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Geography of the Chile


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Area 302,778 square mile (756,950 square kilometer)

Population 15.2 million

Capital Santiago

Highest Point 22,573 foot (6,880 meter)

Lowest Point 0 m

GDP per capita $4,200

Primary Natural Resources copper, fish, agricultural products.

Chile is a long and narrow country in South America, about 3,999 mile (6,435 kilometer) long and an average of 112 mile (180 kilometer) wide. From west to east, the country is divided in 3 distinctive geographical spaces: the Pacific coast, the intermediate depression (depresión intermedia), and the Andes.

A mountain range known as the Cordillera de la Costa (Mountains on the Coast) separates the coast from the intermediate depression. The ocean has abundant natural resources, the southern intermediate depression has rich soils, and the Andes has provided essential hydraulic (rivers that flow from east to west) and mining resources, and has had a crucial effect on the climate. In addition to its South American territory, Chile has rights to parts of the Antarctic continent and island territories off its coast in the Pacific Ocean (most notably Easter Island).

NORTH TO SOUTH

From the far north to the extreme south, Chile has a large variety of climates, environments, natural resources, and vegetation. The Great North (Norte Grande), what today includes the regions of Tarapacá and Antofagasta, was incorporated to the country following the War of the Pacific (1879–83) against Bolivia and Peru. This region includes the Atacama Desert, 1 of the driest deserts in the world, and with the exception of a few oases, the environment is extremely harsh, water resources are limited, and vegetation is scarce. The principal cities are located along the coast, where there is also an important and growing fishing industry. The interior and the northern Andes are rich in mineral resources. Nitrate was exploited between 1880 and 1930s. In the 1930s, large-scale copper replaced nitrate as the most important Chilean export. Today, the mine of Chuquicamata continues to be the largest open-pit mine in the world.

South of the Great North lies the regions of Atacama and La Serena. The environment is less extreme, and the presence of rivers and valleys facilitates the development of small-scale agriculture. These regions have also been important for small-scale mining. To the east, the skies are particularly clear, attracting astronomers and space scientists from all around the world.

Despite the efforts of decentralization, the center of Chilean political, social, and industrial life continues to be the Central Valley. About 70 percent of the population lives in the Central Valley (which includes the regions of Valparaiso, O’Higgins, and Maule and the Metropolitan or capital region). As with many other Latin American capitals, Santiago suffers acute problems of atmospheric pollution and congestion. The central valley has a Mediterranean climate and rich soils, favoring the development of agriculture. Today, fruit and wine have become important commodities.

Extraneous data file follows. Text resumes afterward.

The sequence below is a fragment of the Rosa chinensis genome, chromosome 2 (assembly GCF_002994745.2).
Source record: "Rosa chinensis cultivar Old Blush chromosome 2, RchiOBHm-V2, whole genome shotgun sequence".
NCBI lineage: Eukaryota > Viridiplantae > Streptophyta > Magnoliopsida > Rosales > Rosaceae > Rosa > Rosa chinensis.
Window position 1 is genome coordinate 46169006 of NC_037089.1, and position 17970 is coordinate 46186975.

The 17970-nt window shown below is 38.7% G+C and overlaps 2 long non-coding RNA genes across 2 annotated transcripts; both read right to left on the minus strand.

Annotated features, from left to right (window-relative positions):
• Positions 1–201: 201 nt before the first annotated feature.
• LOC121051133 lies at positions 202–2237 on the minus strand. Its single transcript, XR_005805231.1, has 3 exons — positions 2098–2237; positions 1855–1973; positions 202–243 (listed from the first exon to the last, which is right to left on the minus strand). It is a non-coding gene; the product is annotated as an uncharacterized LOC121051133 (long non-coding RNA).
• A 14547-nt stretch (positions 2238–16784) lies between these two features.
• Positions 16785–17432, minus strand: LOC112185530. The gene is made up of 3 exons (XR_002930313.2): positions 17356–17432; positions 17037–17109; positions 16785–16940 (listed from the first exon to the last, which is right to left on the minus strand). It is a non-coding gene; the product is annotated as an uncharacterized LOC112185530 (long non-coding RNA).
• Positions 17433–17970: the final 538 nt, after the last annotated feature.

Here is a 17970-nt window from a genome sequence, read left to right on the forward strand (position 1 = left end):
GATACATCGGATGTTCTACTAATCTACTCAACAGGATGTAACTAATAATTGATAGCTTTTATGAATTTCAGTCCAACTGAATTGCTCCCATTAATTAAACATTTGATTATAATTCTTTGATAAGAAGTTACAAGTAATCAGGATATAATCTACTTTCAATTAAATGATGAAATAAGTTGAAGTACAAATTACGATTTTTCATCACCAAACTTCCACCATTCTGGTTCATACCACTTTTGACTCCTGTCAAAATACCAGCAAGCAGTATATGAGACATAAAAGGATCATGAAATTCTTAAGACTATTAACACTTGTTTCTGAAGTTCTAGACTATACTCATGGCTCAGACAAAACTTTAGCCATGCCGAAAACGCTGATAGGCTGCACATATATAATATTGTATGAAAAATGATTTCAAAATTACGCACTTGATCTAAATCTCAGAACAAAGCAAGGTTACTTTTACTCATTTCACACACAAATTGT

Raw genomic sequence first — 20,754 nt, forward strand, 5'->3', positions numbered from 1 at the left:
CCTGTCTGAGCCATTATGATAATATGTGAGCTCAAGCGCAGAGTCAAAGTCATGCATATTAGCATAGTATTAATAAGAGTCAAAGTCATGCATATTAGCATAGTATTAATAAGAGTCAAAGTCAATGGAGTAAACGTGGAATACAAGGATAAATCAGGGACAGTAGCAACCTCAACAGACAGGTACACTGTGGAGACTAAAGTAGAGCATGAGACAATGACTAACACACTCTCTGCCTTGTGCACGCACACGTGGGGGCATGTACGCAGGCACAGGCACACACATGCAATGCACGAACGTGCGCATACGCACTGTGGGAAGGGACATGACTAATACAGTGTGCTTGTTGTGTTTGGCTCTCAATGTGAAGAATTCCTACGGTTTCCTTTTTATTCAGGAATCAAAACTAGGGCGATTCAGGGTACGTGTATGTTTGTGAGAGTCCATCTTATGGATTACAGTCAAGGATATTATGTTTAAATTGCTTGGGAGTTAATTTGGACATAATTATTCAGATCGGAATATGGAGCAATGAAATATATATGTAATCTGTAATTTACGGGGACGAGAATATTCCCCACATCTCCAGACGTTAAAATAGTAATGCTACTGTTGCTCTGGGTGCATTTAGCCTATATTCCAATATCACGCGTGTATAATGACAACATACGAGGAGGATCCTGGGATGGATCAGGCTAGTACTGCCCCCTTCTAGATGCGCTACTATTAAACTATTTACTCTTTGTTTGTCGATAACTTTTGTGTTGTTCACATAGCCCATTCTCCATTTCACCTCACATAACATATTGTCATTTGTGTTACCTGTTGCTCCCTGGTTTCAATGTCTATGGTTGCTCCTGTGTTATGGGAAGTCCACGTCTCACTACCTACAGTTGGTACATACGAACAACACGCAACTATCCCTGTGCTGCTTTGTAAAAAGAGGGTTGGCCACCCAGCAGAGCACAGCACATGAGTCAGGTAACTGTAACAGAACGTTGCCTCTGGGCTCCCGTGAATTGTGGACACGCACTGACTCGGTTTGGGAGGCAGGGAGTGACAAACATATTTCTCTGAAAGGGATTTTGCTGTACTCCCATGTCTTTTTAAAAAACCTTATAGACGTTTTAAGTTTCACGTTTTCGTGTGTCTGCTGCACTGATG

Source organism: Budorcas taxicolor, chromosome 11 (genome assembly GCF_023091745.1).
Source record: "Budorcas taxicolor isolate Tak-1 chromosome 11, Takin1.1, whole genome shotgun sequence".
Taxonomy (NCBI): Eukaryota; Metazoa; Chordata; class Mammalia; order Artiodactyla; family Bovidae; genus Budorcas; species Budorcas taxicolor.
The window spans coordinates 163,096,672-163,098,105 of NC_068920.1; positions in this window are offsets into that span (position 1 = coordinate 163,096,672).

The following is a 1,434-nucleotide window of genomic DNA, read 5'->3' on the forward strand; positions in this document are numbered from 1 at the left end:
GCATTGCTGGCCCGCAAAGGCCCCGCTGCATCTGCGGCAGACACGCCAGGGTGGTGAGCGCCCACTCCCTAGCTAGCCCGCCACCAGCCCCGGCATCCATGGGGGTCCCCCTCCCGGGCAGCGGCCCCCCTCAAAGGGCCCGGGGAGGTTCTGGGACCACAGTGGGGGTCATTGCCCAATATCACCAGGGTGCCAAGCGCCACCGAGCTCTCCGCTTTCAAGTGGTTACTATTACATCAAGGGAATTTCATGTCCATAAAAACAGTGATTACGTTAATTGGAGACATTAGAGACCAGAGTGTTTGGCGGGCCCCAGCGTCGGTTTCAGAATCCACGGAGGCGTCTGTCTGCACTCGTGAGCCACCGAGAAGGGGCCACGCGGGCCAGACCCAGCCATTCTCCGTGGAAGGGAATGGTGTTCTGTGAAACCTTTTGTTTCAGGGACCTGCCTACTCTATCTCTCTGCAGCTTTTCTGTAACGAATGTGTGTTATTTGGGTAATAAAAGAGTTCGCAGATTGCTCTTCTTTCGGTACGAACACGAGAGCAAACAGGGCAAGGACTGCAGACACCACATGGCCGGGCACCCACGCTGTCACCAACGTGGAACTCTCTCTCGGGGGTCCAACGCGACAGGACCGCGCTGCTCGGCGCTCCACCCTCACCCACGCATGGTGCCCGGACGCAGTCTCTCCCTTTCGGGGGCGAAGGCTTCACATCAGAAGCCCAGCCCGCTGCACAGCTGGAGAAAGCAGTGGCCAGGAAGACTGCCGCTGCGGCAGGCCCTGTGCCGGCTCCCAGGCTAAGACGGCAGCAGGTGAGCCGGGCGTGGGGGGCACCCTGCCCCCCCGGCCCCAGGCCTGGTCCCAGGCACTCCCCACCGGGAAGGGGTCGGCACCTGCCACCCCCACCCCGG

A third of the population of Chile lives in the capital city, Santiago, where environmental problems affect the populace.

A third of the population of Chile lives in the capital city, Santiago, where environmental problems affect the populace.

Abundant rainfall and vegetation characterize the southern provinces. Fishing, agriculture, and livestock have been among the most important economic activities. The city of Concepción, the third-largest city in the country, has substantial industrial activity, making a pole of development and growth in the south. South of Concepción and the the Bío Bío River lies La Frontera, which until the 1870s under the control of the Mapuches, native Latin Americans who had successfully resisted Spanish colonization. Today, the Mapuches are still struggling to recover their land and be recognized as a distinctive ethnic group in the country. Further south lies the lake region. Settled by German immigrants in the mid-19th century, its amazing beauty, lakes, and volcanoes have made it a favorite tourist destination.

While a third of the national territory lies south of the city of Puerto Montt and the Seno de Reloncaví, it has only about 3 percent of the country’s population. Poor transportation has made communication difficult. Only in 1988, the country inaugurated the Southern Highway, a 683-mile (1,100-kilometer) road that joined Puerto Montt and Puerto Yungay. Historically, the city of Punta Arenas has been an important port strategically located in the Strait of Magellan. Today, the region of Magellan is also important because of the petroleum industry.

BIBLIOGRAPHY.

Nick Caistor, Chile: A Guide to the People, Politics, and Culture (Interlink Books, 2002); Pedro Cunill Grau, Geografía de Chile (Editorial Universitaria 1970); Brian Loveman, Chile: The Legacy of Hispanic Capitalism (Oxford University Press, 2001).

ANGELA VERGARA

UNIVERSITY OF TEXAS PAN AMERICAN

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